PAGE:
Not so long ago Westerners travelled through various Third World countries and had good time without worrying about such things as terrorism. But even in those blissful days there were ways in which they could get in some serious trouble. One of those situations served as the basis for Return to Paradise, 1998 drama directed by Joseph Ruben.
The film starts in Malaysia where three young American tourists - Sheriff (played by Vince Vaughn), Tony (played by David Conrad) and Lewis (played by Joaquin Phoenix) - meet and decide to spend time enjoying beautiful countryside, exotic women and cheap hashish. After one month of fun they part ways - Sheriff and Tony return to USA while Lewis, a self-declared environmentalist, chooses to stay in order to save orang-utans in Borneo. Two years later Sheriff works as a limo driver in New York. He is approached by Beth (played by Anne Heche), attorney who explains that two years earlier Lewis got arrested in Malaysia with trio's hashish. The amount of drugs was just above the legal limit for possession and Lewis, technically a drug dealer, faces mandatory death sentence. Lewis' life can be saved if two of his friends return to Malaysia and admit that they owned the confiscated drugs. That would reduce Lewis' cut but all three men would have to spend three years in Malaysian jail. If only one comes forward, he would have to serve six years. Sheriff is put into unpleasant situation - if he agrees he would save someone's life; on the other hand, he didn't know Lewis long enough to justify three years in Third World hellhole. Situation is even worse for Tony - he is successful architect about to get married and has lot to more to lose if he goes to jail.
The basic plot of Return to Paradise looks too effective to be hatched in 1990s Hollywood, so few people are going to be surprised when they find that this film is actually a remake of 1989 French film Force majeure. Original or not, script for Return to Paradise is something of a rarity in modern-day Hollywood – it deals with important ethical issues in non-preachy, realistic and intelligent manner. The situation in which Sheriff finds himself might look unique, but his dilemma is something all of us can experience in one way or the other. For example, most people believe that they could do the right thing and adhere to noble principles in difficult situations. After September 11th 2001 most people in the world believed that the only way to deal with the terrorism was to fight terrorists at any cost. But when such noble principles begin to take their toll on peoples' security and prosperity, convenient excuses for abandoning them suddenly begin to pop up. When fighting terror turned into seemingly endless and expensive campaign, increasing number of individuals and nations began to take example of Spain and succumb to terrorist blackmail. Protagonist of this film is in the similar situation - three years of prison might look like a small price for saving someone's life, but not for someone who is forced to endure three years of malnourishment, abuse and humiliation. The film makes such dilemma even more intriguing by having three instead of only two potential outcomes.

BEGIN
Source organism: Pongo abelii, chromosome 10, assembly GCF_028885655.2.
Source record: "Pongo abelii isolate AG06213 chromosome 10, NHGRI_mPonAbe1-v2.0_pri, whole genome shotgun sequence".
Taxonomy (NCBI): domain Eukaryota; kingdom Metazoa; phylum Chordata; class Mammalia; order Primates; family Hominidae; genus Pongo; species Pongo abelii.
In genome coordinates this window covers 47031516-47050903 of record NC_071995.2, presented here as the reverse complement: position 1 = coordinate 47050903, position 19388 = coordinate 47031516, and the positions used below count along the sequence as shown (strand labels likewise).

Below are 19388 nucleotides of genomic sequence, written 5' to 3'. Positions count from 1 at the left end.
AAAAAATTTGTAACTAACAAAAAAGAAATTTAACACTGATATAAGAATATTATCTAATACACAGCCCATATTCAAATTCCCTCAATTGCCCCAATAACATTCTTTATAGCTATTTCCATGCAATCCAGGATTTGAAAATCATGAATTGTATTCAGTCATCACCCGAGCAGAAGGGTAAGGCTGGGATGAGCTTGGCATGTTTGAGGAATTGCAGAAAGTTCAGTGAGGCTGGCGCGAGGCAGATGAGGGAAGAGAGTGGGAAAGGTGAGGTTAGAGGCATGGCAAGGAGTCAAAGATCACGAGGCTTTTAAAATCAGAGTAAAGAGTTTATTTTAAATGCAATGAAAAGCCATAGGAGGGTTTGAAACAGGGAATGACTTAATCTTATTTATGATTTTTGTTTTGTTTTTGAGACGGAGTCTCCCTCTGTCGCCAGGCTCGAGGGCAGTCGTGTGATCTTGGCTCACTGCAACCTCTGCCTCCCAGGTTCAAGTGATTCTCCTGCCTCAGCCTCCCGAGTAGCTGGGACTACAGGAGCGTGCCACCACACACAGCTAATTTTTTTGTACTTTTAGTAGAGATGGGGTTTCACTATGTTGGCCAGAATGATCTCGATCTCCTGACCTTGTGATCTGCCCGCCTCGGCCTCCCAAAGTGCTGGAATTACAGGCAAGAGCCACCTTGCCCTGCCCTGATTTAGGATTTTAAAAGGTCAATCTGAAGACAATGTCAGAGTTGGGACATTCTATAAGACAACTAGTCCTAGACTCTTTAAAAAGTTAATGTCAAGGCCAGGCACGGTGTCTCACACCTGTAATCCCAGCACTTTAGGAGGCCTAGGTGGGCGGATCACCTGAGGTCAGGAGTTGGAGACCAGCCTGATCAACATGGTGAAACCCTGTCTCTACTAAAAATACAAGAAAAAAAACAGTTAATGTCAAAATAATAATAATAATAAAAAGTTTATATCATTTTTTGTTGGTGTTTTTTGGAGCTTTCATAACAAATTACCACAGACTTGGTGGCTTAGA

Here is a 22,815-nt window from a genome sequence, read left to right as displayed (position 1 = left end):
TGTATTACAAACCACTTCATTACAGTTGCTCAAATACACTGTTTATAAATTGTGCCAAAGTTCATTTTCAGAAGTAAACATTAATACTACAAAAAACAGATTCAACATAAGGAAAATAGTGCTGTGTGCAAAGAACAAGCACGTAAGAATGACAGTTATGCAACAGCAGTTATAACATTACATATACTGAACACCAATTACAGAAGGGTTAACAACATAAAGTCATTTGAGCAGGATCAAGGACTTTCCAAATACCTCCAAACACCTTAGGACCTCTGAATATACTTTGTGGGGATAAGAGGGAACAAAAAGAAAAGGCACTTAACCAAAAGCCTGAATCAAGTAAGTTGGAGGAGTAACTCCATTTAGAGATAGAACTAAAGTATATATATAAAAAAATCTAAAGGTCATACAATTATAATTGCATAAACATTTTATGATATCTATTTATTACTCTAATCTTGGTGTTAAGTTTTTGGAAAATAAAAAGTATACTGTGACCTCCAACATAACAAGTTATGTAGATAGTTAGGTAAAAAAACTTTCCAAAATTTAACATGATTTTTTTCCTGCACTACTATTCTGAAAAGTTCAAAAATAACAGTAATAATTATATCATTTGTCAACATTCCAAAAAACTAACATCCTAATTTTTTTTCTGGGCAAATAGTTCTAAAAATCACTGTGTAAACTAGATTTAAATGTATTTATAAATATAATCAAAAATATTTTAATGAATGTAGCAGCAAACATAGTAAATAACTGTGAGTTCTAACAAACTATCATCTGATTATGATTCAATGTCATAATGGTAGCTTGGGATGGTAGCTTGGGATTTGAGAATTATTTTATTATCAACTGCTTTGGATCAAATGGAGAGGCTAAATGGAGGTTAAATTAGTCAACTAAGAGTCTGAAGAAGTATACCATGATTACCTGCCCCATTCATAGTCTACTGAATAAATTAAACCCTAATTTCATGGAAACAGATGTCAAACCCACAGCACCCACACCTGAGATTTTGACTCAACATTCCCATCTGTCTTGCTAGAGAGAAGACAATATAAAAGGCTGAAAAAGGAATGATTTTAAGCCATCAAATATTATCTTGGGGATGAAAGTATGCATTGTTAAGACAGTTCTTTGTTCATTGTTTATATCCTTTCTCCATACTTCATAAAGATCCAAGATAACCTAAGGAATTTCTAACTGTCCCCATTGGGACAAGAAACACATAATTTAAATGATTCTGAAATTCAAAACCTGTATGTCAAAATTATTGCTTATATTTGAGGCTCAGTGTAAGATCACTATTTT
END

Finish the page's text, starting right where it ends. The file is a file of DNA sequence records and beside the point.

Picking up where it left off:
Return to Paradise is also extraordinary in its treatment of the way Third World countries deal or try to deal with their drug problems. Unlike films like Midnight Express, which take the side of imprisoned Westerners and portray their captors as sadistic savages, Return to Paradise gives opportunity to Malaysian officials to make their case and explain why fighting the drug problem requires death penalty and harsh prison sentences.
Return to Paradise handless some important issues very well and its ending defies Hollywood conventions. But the film is far from being perfect. Character too many times deliberate on the same course of action and that takes its toll on the film's pacing. The acting is generally good - Vaughn is very convincing like a man forced to make difficult decision, while Joaquin Phoenix even more convincingly plays a man condemned to die. Unfortunately, Anne Heche is less convincing as the film's main female character. She made Beth utterly dislikeable and lacked chemistry with Vaughn, thus taking away credibility from the obligatory romantic subplot. Despite those flaws, Return to Paradise is a thought-provoking film that deserves recommendation.
RATING: 6/10 (++)
(Note: The text in its original form was posted in Usenet newsgroup rec.arts.films.reviews on July 28th 2004)
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